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Tony Hawk Skater Pro !NEW!


During development, the Neversoft team would spend its lunch breaks at a bowling alley near the studio, where they would play and subsequently study from Sega's Top Skater (directed by Crazy Taxi creator Kenji Kanno) in the arcade. The game's design served as a strong basic influence, along with observances of real skaters performing in that X Games, which were taking place during the game's development. Although the team decided early on that Top Skater's linearity lacked the sense of fun they aimed for, the "racetrack" element was retained in two of the game's final levels. Contrary to subsequent titles in the series, Neversoft did not primarily focus on using pre-existing locations as reference for the game's level design, but simply envisioned potential skating areas such as a school or a city and incorporated elements such as ramps and rails to benefit the gameplay. The team consciously prioritized fun over realism in the approach to the game's level design and physics.[14]




tony hawk skater pro



Hawk would spend the development time periodically playing through the game's builds and providing feedback. He would also personally select a group of other professional skaters to include as playable characters based on their skills, personalities and diversity; each skater received a cut of the royalties and got to select their own attire and special trick for the game.[18] While animating the skaters, the design team largely depended on using available video footage as reference. The incorporation of motion capture was attempted to aid in the realism of the animation, but due to the technology's infancy, the result was ultimately determined to have not translated as well as what had already been animated.[14][18] The 900 featured in the game was itself drawn from footage of Hawk's famed performance of the feat in the X Games that summer, and was a relatively late addition as a result.[18]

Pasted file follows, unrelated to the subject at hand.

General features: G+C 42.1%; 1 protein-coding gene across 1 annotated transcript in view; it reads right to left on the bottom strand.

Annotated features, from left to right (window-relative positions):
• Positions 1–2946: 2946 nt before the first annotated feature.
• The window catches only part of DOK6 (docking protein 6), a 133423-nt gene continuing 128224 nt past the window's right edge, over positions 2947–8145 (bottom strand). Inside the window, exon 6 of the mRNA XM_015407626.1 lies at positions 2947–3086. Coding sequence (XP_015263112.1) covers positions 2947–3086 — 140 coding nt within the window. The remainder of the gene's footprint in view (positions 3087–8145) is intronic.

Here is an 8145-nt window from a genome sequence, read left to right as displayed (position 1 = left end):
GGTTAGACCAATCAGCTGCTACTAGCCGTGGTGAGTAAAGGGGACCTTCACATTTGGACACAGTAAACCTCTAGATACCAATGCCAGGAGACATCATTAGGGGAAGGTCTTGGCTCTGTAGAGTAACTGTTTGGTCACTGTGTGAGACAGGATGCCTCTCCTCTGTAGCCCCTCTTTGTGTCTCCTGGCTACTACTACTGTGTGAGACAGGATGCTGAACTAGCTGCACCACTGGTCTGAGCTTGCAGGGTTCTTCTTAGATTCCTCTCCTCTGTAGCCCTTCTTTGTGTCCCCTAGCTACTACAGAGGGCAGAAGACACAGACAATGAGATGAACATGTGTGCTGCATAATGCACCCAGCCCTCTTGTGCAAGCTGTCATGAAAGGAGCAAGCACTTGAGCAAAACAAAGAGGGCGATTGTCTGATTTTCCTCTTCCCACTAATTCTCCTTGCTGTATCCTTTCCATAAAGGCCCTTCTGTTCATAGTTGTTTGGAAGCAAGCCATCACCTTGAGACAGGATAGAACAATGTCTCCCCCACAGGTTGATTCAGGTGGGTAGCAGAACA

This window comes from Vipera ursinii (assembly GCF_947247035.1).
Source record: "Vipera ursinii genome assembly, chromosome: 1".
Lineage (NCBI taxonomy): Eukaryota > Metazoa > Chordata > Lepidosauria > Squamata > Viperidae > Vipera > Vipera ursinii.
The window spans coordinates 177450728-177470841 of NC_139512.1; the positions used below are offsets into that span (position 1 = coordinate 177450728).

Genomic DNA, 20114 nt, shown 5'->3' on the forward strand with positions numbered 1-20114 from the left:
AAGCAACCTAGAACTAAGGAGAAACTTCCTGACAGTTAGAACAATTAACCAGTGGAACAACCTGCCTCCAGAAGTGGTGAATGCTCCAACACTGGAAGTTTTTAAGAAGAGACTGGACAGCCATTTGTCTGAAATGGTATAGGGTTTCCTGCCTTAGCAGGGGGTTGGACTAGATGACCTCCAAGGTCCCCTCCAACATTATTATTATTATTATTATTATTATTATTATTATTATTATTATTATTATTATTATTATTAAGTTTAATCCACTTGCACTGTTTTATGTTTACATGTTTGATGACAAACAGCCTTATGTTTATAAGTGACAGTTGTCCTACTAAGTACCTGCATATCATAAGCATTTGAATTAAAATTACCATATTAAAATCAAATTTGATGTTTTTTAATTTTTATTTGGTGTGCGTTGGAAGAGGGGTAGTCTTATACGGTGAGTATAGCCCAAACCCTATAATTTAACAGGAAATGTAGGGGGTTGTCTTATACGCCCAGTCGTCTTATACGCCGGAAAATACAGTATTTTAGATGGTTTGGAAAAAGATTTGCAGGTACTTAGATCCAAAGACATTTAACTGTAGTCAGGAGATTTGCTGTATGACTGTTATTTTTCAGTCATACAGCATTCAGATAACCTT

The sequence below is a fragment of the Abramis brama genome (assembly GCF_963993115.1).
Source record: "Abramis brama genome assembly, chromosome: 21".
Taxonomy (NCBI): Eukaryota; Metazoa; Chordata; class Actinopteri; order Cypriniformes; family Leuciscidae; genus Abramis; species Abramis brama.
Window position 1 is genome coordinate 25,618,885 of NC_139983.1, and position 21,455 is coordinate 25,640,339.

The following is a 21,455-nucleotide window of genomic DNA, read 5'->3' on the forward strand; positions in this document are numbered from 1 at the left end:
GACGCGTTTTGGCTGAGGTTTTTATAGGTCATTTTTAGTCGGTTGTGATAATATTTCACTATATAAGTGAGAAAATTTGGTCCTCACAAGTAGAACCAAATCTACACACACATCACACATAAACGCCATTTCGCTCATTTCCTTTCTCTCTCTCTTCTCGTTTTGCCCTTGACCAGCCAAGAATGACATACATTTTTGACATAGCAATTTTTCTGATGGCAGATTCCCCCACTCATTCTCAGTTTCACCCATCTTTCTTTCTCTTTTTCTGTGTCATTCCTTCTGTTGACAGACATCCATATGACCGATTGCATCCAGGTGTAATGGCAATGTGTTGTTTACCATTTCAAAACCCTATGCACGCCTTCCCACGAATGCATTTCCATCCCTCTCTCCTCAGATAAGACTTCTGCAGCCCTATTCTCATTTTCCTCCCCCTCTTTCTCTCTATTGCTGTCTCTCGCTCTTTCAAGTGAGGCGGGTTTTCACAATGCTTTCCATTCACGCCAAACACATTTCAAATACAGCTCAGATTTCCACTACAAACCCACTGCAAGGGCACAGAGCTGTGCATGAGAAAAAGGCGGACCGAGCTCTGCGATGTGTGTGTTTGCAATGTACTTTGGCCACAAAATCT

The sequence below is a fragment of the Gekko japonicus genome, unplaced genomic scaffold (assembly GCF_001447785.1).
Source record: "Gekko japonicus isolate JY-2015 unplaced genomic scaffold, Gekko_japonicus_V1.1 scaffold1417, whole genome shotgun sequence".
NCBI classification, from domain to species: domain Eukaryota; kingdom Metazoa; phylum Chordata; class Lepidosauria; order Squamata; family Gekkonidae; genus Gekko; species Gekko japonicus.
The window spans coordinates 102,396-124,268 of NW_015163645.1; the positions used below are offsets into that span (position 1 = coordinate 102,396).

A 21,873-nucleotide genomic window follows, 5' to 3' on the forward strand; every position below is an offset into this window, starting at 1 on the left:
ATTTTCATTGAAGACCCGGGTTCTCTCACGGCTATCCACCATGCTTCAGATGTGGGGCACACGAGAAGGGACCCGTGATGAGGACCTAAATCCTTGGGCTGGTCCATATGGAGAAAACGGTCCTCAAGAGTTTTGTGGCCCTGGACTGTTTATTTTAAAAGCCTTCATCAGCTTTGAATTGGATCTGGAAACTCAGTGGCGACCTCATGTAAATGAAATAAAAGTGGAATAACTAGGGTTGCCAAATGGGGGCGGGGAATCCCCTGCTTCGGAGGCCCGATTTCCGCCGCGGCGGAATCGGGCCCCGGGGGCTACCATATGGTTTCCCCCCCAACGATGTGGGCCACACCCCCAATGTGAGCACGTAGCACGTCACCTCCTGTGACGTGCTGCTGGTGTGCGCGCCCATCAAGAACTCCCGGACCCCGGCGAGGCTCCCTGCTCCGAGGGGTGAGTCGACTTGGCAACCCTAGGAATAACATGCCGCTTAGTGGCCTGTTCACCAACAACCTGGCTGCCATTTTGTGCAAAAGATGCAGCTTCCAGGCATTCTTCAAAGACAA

Elissa Steamer's inclusion in the game, along with the game's final release date of September 29, was presented on August 26, 1999.[20] A playable demo with only two available skaters was integrated into the Jampack Summer '99 compilation CD released by PlayStation Underground.[21] The game was made available for pre-order two weeks prior to the game's release; those who pre-ordered the game at Electronics Boutique or FuncoLand respectively received a miniature replica of Tony Hawk's Birdhouse skateboard, a sticker sheet featuring the game's ten professional skaters and a game tip on the back of each sticker.[22] A second playable demo was included on a promotional compilation disc released by Pizza Hut on November 14.[23]